Crime against women is not unique to India. But some aspects are specific to our society and ways of life. Firstly, sons may be prized possessions of Indian families, but there's also a deep ambivalence towards them. Boys are being pushed hard these days. They have privileges, but also face tremendous pressure to ‘succeed’, take over the family’s responsibility and live according to somebody else’s idea of a good, safe and secure life. The way boys are pushed into technological and professional courses is frightening. You must have heard of the Calcutta father who beat his son—a child prodigy in table tennis and already a national-level player at a young age—to death some years ago, just because he was not practising hard enough.
Girls face other difficulties, but they are not pushed into a rat race that early and that ruthlessly. No wonder they are increasingly doing better than boys in many domains of life. Perhaps, they can afford to be more creative and innovative as they are not burdened with too many responsibilities and expectations, and, to that extent, are freer and not over-socialised.
There could be a connection between parental ambitions, stress and being in a rat race, on the one hand, and incidents like the mass molestations that took place in Bangalore, on the other. Protected by the anonymity of a mob, the so-called princes behaved like psychopathic emperors. Their society and family had urged them to be aggressive, go-getting, hyper-masculine and daring. So did their peer groups. And they had neither the ethical ballast nor the moral sensitivity to resist these expectations even when they had taken a psychopathic form. That was not a part of their upbringing or socialisation.
Secondly, if you forget the Bangalore episode for a moment, in some parts of India, thanks to foeticide, ill-treatment of the girl child and the consequently skewed sex ratio, there is not only a shortage of marriageable women in many communities, but also lesser exposure to brother-sister relations and shrinkage of feminine company for the boys when they are growing up and need to learn the nuances of gender relations. Popular culture cannot substitute for real-life experiences, certainly not the Bombay films in some of which love blossoms only after the hero has harassed the heroine to his heart’s content.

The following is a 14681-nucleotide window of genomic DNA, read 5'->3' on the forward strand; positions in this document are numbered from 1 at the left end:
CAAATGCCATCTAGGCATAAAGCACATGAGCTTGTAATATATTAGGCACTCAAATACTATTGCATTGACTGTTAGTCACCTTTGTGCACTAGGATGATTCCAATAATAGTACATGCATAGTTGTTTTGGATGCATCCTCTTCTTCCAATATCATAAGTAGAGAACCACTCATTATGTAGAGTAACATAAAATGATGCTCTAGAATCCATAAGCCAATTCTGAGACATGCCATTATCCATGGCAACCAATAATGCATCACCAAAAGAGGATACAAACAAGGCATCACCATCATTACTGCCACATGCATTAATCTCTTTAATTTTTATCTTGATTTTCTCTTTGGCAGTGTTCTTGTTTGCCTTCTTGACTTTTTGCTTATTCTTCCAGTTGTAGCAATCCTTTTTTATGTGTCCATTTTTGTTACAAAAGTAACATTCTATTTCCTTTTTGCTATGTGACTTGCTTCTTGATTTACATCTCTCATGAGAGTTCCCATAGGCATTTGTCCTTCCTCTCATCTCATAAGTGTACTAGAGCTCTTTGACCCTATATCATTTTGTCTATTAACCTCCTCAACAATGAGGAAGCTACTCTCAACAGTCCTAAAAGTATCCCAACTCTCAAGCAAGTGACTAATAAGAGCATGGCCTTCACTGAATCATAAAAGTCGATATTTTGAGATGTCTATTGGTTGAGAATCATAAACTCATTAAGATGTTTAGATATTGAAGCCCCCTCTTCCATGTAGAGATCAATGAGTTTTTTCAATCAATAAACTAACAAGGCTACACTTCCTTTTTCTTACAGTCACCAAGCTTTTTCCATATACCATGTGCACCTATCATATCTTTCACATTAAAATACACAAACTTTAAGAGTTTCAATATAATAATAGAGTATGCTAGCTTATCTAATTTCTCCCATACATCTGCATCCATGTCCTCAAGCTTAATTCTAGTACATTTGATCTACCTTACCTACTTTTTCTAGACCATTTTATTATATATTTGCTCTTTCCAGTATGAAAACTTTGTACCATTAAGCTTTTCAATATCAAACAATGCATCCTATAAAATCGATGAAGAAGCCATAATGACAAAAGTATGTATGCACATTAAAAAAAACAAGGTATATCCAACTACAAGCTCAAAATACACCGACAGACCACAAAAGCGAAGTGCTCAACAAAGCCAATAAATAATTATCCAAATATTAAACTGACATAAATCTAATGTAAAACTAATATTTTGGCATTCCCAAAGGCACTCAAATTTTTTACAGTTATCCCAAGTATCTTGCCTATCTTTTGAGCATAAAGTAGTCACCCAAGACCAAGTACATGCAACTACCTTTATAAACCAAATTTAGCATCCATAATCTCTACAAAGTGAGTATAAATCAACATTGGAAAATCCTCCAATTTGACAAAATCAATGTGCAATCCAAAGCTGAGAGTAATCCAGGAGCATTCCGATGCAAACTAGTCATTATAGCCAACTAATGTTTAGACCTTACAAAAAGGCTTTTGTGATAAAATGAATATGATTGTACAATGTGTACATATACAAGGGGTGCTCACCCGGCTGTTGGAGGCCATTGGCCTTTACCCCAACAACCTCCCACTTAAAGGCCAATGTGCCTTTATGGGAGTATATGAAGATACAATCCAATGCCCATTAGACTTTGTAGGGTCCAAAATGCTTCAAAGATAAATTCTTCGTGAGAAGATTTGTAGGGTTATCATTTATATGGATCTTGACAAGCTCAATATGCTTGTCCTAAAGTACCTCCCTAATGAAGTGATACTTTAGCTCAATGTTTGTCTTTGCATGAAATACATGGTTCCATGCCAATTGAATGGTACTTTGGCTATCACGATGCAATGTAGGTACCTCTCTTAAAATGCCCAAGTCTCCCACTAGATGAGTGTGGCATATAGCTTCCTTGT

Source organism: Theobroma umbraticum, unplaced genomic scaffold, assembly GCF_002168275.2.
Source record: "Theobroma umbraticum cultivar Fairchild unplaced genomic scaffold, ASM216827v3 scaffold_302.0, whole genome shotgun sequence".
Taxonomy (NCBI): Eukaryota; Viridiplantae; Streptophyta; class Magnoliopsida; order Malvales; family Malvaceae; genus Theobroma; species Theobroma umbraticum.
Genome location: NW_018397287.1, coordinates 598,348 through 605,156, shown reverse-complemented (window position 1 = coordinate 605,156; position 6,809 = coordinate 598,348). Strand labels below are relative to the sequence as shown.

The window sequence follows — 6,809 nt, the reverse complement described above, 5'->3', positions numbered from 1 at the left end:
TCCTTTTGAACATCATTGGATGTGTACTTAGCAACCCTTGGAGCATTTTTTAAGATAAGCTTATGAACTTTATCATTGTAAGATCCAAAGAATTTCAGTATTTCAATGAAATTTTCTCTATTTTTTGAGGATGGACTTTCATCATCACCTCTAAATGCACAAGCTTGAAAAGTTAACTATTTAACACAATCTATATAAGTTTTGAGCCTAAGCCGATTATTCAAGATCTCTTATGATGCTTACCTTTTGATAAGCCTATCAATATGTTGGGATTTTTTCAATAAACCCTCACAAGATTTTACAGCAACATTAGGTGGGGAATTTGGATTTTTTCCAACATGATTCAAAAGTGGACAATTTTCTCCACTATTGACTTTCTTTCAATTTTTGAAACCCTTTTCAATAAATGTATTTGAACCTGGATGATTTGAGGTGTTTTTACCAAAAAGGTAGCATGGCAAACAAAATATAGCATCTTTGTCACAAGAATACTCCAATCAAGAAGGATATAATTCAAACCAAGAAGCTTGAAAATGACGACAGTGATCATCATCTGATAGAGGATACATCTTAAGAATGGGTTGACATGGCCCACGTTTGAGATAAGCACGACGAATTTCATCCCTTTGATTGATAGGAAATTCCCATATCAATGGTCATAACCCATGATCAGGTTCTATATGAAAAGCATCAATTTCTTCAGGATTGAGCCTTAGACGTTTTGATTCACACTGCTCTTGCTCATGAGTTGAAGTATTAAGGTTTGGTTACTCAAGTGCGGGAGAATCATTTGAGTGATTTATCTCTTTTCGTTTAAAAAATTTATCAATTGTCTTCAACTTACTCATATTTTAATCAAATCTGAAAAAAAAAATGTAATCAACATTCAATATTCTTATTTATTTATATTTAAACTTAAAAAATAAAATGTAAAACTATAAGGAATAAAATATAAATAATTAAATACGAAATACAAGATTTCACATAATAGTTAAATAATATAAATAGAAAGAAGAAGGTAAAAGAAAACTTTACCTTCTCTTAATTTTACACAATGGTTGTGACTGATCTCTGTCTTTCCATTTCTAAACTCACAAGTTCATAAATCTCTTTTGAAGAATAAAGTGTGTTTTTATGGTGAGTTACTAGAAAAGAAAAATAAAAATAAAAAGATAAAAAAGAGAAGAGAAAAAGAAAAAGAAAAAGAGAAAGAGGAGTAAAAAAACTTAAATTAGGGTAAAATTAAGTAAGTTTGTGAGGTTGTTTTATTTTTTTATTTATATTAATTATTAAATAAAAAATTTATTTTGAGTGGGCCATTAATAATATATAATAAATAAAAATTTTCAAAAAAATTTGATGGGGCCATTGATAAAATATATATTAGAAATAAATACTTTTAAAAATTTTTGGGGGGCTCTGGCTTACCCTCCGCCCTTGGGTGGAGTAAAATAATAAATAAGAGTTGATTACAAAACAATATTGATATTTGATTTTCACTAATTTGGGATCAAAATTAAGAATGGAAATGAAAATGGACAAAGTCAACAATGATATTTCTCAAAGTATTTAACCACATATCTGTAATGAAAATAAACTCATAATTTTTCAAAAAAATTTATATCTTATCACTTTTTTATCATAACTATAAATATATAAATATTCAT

Thirdly, boys in the highly competitive middle-class culture of India learn to look at all ethics as hypocrisy. They learn this lesson not only from their encounters with the outside world, but also often from their elders in the family. This is often the case where old conventions and ethical frames are collapsing, but new ones, loudly proclaimed in the public sphere, are yet to crystalise. The situation is worsened by the tacit belief in the modern sectors of many traditional societies that there can be institutions so perfect that most people would not have to make ethical choices out of internalised convictions; the reward-and-punishment system and the law-and-order machinery can take care of all transgressions.
Meanwhile, our youth are in a situation where they cannot look up to our politicians, our policy elite and our teachers because they all have to hide their pasts. Norms are breaking in every sphere. Degrees can be bought, as we found out in the recent case in Madhya Pradesh. What is the point of giving ethical lectures to boys or changing their educational courses when their teachers, vice-chancellors and political leaders are all exempt from ethical behaviour. When a father gives the car keys to his son, and when the son mows down somebody with the car, what ethical stand can the father take but to hide the crime and help his son escape its consequences?
Finally, one last word. There is no easy answer to the complex question with which we started. But the first step towards a solution is to be aware of its roots. Yet, it has become fashionable in India to say that one is not interested in root causes. Behind this lies the foolish optimism of a section of our policy elite that a simple military or law-and-order approach is more effective and less time-consuming. Yet, repeatedly we have seen that in the long run such quick fixes fail. We thought we had solved the Naxal movement after ruthlessly crushing it in eastern India in the 1970s. But 40 years after that solution, we heard the then prime minister Manmohan Singh saying, in the first decade of the 21st century, that the Naxal movement was the greatest threat to India’s security. That is because we forgot that the root cause of the Naxal uprising is the way we treated the tribal communities of India during the last 70 years. So, unless we go into the root cause of the present problem and try to find solutions from there, I can’t see any hope of solving it.
(As told to Satish Padmanabhan)